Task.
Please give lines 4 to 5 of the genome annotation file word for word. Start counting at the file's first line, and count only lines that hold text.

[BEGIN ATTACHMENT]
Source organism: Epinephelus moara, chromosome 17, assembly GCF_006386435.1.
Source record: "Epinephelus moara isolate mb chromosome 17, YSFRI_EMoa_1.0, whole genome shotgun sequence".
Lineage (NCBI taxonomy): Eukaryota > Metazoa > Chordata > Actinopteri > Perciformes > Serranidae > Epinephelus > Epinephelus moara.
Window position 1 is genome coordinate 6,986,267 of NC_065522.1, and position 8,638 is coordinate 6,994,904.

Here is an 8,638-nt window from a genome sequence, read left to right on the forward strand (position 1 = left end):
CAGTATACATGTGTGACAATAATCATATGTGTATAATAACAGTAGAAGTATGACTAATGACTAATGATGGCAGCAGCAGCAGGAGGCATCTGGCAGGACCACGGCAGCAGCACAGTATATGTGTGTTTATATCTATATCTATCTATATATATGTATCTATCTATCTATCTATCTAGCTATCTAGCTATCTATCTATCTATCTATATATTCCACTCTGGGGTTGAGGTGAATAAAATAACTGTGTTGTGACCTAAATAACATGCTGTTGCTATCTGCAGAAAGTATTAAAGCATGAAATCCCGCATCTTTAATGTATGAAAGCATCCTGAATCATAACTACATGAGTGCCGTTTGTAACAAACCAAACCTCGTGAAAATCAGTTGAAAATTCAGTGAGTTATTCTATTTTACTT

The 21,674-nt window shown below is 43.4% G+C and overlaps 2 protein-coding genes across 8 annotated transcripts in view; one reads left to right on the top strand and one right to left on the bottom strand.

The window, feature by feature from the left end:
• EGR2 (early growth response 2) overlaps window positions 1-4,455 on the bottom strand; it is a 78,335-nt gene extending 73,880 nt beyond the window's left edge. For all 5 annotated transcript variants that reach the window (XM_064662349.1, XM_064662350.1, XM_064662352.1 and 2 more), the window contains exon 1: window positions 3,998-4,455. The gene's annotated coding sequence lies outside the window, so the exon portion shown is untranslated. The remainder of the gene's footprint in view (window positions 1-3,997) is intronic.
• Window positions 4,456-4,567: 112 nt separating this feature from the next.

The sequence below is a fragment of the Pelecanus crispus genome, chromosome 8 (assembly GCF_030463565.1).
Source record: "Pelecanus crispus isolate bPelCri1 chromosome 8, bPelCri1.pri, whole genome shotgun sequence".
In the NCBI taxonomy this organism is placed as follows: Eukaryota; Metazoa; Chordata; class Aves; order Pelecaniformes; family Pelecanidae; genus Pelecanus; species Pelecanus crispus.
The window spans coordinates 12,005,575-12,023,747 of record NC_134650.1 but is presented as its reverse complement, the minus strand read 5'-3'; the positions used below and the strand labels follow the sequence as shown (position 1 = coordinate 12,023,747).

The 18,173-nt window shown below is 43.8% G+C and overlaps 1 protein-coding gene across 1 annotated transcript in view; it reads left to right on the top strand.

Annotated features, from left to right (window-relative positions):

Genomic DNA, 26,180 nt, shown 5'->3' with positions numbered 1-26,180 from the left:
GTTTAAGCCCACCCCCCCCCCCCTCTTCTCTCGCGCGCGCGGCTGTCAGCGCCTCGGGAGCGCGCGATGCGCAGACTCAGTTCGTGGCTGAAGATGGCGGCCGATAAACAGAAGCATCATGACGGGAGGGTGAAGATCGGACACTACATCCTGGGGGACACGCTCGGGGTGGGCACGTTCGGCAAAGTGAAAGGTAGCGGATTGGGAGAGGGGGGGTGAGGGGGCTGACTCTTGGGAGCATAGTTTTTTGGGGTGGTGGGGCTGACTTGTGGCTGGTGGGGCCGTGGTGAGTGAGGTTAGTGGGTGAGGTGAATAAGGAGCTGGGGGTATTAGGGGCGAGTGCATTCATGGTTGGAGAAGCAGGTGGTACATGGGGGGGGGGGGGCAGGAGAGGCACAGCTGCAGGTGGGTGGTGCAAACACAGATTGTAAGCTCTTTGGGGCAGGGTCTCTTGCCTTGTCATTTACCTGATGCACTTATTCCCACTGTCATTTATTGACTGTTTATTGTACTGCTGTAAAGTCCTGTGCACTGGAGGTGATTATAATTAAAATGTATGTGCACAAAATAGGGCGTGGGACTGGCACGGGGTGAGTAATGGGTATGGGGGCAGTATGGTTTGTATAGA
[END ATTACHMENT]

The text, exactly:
Window position 1 is genome coordinate 6,986,267 of NC_065522.1, and position 8,638 is coordinate 6,994,904.

Here is an 8,638-nt window from a genome sequence, read left to right on the forward strand (position 1 = left end):